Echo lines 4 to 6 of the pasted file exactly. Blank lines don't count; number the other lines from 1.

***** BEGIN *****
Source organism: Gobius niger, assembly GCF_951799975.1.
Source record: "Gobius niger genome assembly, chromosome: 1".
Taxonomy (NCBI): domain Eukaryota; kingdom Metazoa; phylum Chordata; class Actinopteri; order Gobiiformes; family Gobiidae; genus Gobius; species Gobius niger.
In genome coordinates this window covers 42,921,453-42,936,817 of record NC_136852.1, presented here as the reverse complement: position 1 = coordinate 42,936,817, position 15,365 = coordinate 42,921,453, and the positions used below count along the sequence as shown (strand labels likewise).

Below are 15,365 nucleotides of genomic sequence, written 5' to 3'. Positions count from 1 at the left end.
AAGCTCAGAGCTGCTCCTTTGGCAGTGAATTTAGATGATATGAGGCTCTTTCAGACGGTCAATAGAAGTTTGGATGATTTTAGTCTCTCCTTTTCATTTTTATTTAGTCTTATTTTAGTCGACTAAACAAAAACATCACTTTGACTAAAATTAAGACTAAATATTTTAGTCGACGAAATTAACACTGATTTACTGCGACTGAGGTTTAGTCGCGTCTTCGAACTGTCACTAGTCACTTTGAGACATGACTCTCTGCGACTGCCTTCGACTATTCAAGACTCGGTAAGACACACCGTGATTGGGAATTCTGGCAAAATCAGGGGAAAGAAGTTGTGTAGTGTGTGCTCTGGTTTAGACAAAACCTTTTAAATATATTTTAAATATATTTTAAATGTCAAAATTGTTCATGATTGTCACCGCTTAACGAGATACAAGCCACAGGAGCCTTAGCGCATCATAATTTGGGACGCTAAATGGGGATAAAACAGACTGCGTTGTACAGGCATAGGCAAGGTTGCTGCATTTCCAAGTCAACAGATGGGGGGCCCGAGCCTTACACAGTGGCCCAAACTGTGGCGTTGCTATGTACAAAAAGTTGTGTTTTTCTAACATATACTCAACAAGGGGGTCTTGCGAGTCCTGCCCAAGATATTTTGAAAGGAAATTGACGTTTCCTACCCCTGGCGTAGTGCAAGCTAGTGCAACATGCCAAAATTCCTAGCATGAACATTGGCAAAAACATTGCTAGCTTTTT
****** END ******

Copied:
In genome coordinates this window covers 42,921,453-42,936,817 of record NC_136852.1, presented here as the reverse complement: position 1 = coordinate 42,936,817, position 15,365 = coordinate 42,921,453, and the positions used below count along the sequence as shown (strand labels likewise).

Below are 15,365 nucleotides of genomic sequence, written 5' to 3'. Positions count from 1 at the left end.
AAGCTCAGAGCTGCTCCTTTGGCAGTGAATTTAGATGATATGAGGCTCTTTCAGACGGTCAATAGAAGTTTGGATGATTTTAGTCTCTCCTTTTCATTTTTATTTAGTCTTATTTTAGTCGACTAAACAAAAACATCACTTTGACTAAAATTAAGACTAAATATTTTAGTCGACGAAATTAACACTGATTTACTGCGACTGAGGTTTAGTCGCGTCTTCGAACTGTCACTAGTCACTTTGAGACATGACTCTCTGCGACTGCCTTCGACTATTCAAGACTCGGTAAGACACACCGTGATTGGGAATTCTGGCAAAATCAGGGGAAAGAAGTTGTGTAGTGTGTGCTCTGGTTTAGACAAAACCTTTTAAATATATTTTAAATATATTTTAAATGTCAAAATTGTTCATGATTGTCACCGCTTAACGAGATACAAGCCACAGGAGCCTTAGCGCATCATAATTTGGGACGCTAAATGGGGATAAAACAGACTGCGTTGTACAGGCATAGGCAAGGTTGCTGCATTTCCAAGTCAACAGATGGGGGGCCCGAGCCTTACACAGTGGCCCAAACTGTGGCGTTGCTATGTACAAAAAGTTGTGTTTTTCTAACATATACTCAACAAGGGGGTCTTGCGAGTCCTGCCCAAGATATTTTGAAAGGAAATTGACGTTTCCTACCCCTGGCGTAGTGCAAGCTAGTGCAACATGCCAAAATTCCTAGCATGAACATTGGCAAAAACATTGCTAGCTTTTT